Infected with dengue? Telemedicine can be an option when hospitals closeDoctors advise people with high blood pressure to stop the medicine for a few days if infected with dengue.
On Sunday, a man from the Bhaisepati area of Lalitpur contacted Danfe Care, an organisation that runs telemedicine services.
The man told doctors serving at the telemedicine service of the organisation that his 77-year-old mother, who is hypertensive and has been taking medicines for blood pressure, tested positive for dengue virus.
“His concern was if his mother should continue medicines of blood pressure or not during dengue infection,” said Dr Sitaram Katuwal, who handles phone calls at the organisation’s telemedicine service. “We suggested she stop taking medicines of blood pressure for a few days, as continuing such medicines could increase the risk of internal bleeding.”
Amid the spread of the dengue virus throughout the country, the number of desperate phone calls from seriously ailing patients and their family members has been growing at the centre’s toll-free number .
Officials at the organisation said that any patient infected with dengue virus and is facing problems could contact the toll-free number for medical help.
And if infected during the Dashain holidays and need medical help, one could also contact doctors at the organisation. Doctors virtually enrol infected patients and monitor their health condition regularly for the next 10 days.
People are worried about the growing scourge of the dengue virus, which has already spread in all the districts across the country, amid the Dashain holidays, in which chances of getting medications is very low.
The organisation does not charge anyone, but patients may sometimes have to undergo some lab tests. Officials say patients can undergo tests in laboratories near them and send reports to doctors at the organisation.
Most of the people making calls at the centre's toll-free number either have serious ailments themselves or call on behalf of their family members with concerns about their health conditions and medications they have been taking, officials at the organisation say.
“We receive over 50 phone calls from infected patients daily,” said Katuwal. “We provide free advice to all and admit infected patients virtually.”
As health complications of patients could vary with each, doctors say every severe patient may need separate consultation and monitoring.
A few days ago, a family member of an 87-year-old man who had been infected with the dengue virus contacted the organisation’s hotline number. Doctors at the centre referred the patient to Norvic Hospital at the request of the patient’s family members, as his health condition was serious and had several underlying conditions including high blood pressure and asthma.
Doctors at the organisation say they refer only serious patients to the hospitals when they feel that the patient needs hospitalisation.
Dengue is a mosquito-borne disease transmitted by female Aedes aegypti and Aedes albopictus mosquitoes. The same vector also transmits chikungunya, yellow fever, and Zika viruses, according to the World Health Organisation.
So far, 39 people have died and over 30,000 people have been infected by the dengue virus in the country.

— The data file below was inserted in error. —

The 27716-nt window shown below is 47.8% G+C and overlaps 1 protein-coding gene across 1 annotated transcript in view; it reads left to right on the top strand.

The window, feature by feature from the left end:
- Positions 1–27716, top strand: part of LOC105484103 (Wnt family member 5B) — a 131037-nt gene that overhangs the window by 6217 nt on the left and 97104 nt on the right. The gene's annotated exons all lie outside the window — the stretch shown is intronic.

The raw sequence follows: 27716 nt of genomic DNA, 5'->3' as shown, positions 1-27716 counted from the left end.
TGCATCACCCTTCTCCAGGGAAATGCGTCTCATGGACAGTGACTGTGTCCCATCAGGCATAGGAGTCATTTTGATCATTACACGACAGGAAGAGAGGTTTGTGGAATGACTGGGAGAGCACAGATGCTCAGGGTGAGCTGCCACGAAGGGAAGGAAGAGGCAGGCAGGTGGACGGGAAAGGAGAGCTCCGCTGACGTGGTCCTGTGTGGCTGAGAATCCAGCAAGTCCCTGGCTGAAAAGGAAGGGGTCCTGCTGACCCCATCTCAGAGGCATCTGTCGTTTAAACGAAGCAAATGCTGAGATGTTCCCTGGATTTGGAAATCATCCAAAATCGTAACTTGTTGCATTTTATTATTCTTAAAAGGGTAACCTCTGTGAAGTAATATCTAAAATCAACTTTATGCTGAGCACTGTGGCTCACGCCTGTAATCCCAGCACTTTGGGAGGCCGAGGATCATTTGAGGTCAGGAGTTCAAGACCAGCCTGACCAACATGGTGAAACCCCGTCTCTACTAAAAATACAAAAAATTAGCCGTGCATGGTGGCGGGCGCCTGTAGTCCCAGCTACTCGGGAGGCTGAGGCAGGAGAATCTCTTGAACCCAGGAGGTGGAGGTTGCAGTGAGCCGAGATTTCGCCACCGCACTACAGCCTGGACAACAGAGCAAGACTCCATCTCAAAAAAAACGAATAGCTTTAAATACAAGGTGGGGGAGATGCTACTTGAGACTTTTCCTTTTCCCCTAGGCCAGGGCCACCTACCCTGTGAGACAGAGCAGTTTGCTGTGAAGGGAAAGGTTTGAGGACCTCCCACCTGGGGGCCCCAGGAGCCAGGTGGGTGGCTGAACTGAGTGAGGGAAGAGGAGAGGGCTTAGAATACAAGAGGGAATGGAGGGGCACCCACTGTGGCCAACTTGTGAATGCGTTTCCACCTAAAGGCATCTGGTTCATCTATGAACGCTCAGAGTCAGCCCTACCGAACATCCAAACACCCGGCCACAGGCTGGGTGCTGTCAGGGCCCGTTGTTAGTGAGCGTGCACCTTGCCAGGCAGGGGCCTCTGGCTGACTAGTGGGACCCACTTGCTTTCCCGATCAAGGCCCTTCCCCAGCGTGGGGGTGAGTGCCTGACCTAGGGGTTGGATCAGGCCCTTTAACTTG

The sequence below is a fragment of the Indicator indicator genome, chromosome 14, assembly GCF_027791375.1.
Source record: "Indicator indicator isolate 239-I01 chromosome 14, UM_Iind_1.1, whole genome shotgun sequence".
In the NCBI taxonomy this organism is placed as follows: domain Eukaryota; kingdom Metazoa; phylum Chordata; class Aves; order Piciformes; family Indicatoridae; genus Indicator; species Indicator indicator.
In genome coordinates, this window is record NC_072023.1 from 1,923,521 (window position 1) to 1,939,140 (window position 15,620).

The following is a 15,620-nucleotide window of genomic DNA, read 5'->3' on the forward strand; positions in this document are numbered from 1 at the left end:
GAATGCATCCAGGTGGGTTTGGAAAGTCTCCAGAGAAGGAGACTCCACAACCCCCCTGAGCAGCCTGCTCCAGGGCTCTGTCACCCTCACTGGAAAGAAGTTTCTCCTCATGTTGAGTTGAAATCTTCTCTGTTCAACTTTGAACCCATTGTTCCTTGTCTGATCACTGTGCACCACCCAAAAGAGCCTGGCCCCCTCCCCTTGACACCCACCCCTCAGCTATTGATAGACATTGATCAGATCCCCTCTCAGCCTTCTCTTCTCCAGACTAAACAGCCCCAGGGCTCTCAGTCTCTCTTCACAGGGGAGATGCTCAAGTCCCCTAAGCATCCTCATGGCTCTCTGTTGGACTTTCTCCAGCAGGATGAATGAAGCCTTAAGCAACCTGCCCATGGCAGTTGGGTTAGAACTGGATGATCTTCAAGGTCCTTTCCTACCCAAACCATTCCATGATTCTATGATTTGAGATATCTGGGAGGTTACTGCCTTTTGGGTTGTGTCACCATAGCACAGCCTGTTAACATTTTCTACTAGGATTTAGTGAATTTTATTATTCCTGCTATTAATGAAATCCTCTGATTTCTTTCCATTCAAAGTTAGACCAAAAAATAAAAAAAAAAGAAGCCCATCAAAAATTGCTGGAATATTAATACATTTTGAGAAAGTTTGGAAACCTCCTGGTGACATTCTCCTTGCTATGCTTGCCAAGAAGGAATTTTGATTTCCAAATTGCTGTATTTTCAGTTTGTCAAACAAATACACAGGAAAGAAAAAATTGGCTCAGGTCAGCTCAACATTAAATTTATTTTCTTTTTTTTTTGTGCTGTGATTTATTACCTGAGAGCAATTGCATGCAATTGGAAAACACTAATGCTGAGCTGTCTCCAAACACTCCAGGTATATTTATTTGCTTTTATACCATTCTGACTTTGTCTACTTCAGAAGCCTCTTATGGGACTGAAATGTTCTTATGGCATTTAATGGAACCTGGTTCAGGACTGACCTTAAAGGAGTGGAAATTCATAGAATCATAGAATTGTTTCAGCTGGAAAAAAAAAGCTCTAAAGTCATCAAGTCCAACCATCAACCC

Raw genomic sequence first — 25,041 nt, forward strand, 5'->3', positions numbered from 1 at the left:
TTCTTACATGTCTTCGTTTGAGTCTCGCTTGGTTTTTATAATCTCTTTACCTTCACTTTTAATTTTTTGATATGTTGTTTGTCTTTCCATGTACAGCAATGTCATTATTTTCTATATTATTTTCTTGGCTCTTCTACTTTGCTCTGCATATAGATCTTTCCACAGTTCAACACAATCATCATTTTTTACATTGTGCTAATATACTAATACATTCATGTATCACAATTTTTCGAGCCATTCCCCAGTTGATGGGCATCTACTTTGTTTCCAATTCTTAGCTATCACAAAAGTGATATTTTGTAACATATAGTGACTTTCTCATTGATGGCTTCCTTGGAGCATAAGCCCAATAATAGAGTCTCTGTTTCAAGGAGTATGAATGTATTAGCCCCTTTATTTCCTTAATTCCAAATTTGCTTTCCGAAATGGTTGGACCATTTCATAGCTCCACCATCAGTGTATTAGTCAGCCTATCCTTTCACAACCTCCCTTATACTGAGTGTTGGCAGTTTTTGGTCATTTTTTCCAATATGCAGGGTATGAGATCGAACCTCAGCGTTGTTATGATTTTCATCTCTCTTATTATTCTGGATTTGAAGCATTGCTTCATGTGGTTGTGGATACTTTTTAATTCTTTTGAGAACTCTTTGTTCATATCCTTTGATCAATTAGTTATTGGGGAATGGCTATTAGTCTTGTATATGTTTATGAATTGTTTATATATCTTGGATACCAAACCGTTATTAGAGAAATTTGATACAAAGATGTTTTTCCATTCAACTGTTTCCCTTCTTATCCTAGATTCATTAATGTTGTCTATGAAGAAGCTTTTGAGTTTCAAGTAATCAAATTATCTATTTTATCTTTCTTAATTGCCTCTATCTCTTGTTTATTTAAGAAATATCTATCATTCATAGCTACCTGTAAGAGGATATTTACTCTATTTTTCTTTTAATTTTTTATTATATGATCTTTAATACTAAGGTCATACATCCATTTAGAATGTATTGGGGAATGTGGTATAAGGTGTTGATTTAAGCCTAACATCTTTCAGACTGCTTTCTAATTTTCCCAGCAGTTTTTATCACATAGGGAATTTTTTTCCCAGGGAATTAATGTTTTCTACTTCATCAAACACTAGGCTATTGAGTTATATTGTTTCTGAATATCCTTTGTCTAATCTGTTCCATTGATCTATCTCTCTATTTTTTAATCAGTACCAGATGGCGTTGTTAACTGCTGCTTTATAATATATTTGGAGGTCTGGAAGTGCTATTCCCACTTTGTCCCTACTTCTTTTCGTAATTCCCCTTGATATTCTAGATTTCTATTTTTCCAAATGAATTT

Some additional deaths are being verified to confirm if it was due to the infection of the virus or not, officials said.
This is the first time so many people have succumbed to dengue virus in Nepal. Experts say reported cases of dengue might not reflect the real picture as around 90 percent of the infected people do not show any symptoms.
Asymptomatic people can easily spread the disease through vectors (disease-carrying mosquitoes), according to experts.
Experts warn of an increase in new cases during the festivals both in cities and villages. Hundreds of thousands of people residing in big cities including the capital city Kathmandu are returning to their home villages to celebrate Dashain festival with their families.
The vector of the dengue virus has already spread to most of the districts, and the risk of infection grows in remote places. Doctors say that once infected, a dengue spreading vector spreads the virus and the entire new generation of the mosquito gets infected.
“Dengue search-and-destroy drives could be stopped and health facilities may also lack health workers,” said Dr Sher Bahadur Pun, chief of the Clinical Research Unit at Sukraraj Tropical and Infectious Disease Hospital. “And if the collection of garbage is halted during the festival, the vector's number would increase, which means an increase in dengue cases in the coming days.”
Experts say the search-and-destroy campaign is the most effective method to eliminate the breeding sites of dengue-spreading mosquitoes and to raise awareness among the people to take precautions.
They say that the lackadaisical approach of the authorities concerned is responsible for the rampant spread of the virus throughout the country, warning that the ongoing spread of the virus could continue until November.
Mild to high fever, severe muscle pain, rashes, severe headache, and pain in the eyes are some of the symptoms of dengue, according to doctors. Dengue cases have been detected every month since January. The virus has already become endemic to Nepal, according to public health experts.
Nepal also witnessed a major dengue outbreak in 2019 when six people had died and over 17,000 were hospitalised.
The World Health Organisation says there is no specific treatment for severe dengue, but early detection and access to proper medical care can lower the fatality rate.